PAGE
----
Day and night is the duality that defines the core building blocks in the construction of the wheel of the Western astrological chart.
Day and night is the duality we perhaps observe the most and it certainly has a solid set of correspondences in the foundational astrological knowledge — it is at the core of the wheel of the Western astrological chart.
Getting a better understanding of astrology often starts with noticing how opposing principles define the dynamism of the the configuration of celestial bodies of every chart. This facilitates the move from the oversimplifications like “good vs bad” to fluid understanding and deeper interpretation.
Day and Night or rather… Nychthemeron
The English language doesn’t have a word for the 24-hour cycle consisting of the two phases, namely light time and dark time. Many other languages do have a special word for that unit of time. The Greek word “nychthemeron” (literally meaning night-day) is often used to express the full cycle of day and night. It’s a funky word yet useful to keep in memory for those special occasions.
The diagram below illustrates the unfoldment of the day-night cycle which is the basis of the Western astrological chart.
Action and rest, diurnal and nocturnal
The day and night phases describe not only presence or absence of light, they also symbolise action and rest. Time itself is divided into alternating phases with the day phase beneficial for action, the night phase — for internalisation.
This inherent dualism is being well expressed by the symbolism of the celestial bodies where each body is associated with either day or night modality, or even both at once.
The Sun is obviously diurnal. It is the source of all light, the life-giving principle of heat and therefore action.
The Moon doesn’t emanate any light by itself but reflects it. The Moon is a nocturnal luminary with its predisposition for rest and moisture.
Jupiter relates to the Sun and therefore it’s diurnal. Even at the physical level, Jupiter is considered to be a star in the making. Watched the film 2010: The Year We Make Contact ?
Venus relates to the Moon and is nocturnal.
It’s also worth remembering the gender principle allocated to the planets: The Sun and Jupiter are masculine; The Moon and Venus are feminine.
Mercury — being transgender (read post “Masculine, feminine and transgender in astrology”) — oscillates between diurnal and nocturnal states. It is considered diurnal when is above the earth when the Sun rises, and nocturnal when sets after the Sun.
A dilemma allocating Saturn and Mars
Saturn is the planet of “coldness”. Mars is the planet of “dryness”.
Using the principle of balancing the opposites, it could be suggested that coldness of Saturn should be used to counterbalance the heat of day. Therefore Saturn is considered to be of a diurnal quality.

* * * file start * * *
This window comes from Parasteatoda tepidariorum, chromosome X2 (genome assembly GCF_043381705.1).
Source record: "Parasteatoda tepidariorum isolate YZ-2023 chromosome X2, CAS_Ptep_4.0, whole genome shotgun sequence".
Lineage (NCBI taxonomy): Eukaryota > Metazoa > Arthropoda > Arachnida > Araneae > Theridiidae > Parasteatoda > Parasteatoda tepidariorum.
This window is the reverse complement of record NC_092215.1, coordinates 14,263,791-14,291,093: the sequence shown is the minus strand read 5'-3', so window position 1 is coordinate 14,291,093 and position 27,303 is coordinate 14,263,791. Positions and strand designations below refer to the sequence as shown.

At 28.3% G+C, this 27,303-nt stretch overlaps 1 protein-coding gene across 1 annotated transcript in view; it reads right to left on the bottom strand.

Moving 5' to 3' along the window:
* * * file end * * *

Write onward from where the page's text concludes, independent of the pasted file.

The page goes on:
Mars with its dryness opposes moisture of the night. Thus Mars is a nocturnal planet.
It is worth noting that this is the classical Ptolemy’s view. One may also argue that Mars stands for action and fits the day much better, and Saturn is mostly being depicted as an aged inhabitant of the twilight zone — which fits the image of the night rather well.
Using this alternative allocation would add “coldness” to “moist” of the night and “dryness” to “heat” of the day. Could it be that this would take the opposing forces out of balance? It’s an interesting question to ponder upon.
Putting it all together
Using Ptolemy’s view the summary may look like so:
Classifying the zodiac signs
The qualities of time and gender can also assigned to the zodiac signs.
Aries and opposing Libra cusps mark the northern and southern equinoxes (spring impulse in each hemisphere) and thus considered to be diurnal and masculine.
Qualities of the rest of signs distributed in an alternating order.
Interestingly, Cancer and Capricorn are the solstice signs and are said to be nocturnal. Their cusps mark the peak duration of day after which the impulse of the night is emerging.
It’s not all set in stone
The allocation of dualities of day and night to the planets and the zodiac is an interesting way to classify celestial bodies and sectors of the sky. It makes a certain sense from the standpoint of balancing opposing forces, the hallmark of the universe. Yet there could be other valid models that make more sense under different circumstances. This is the beauty of astrology as a metaphysical discipline — it’s not all black and white!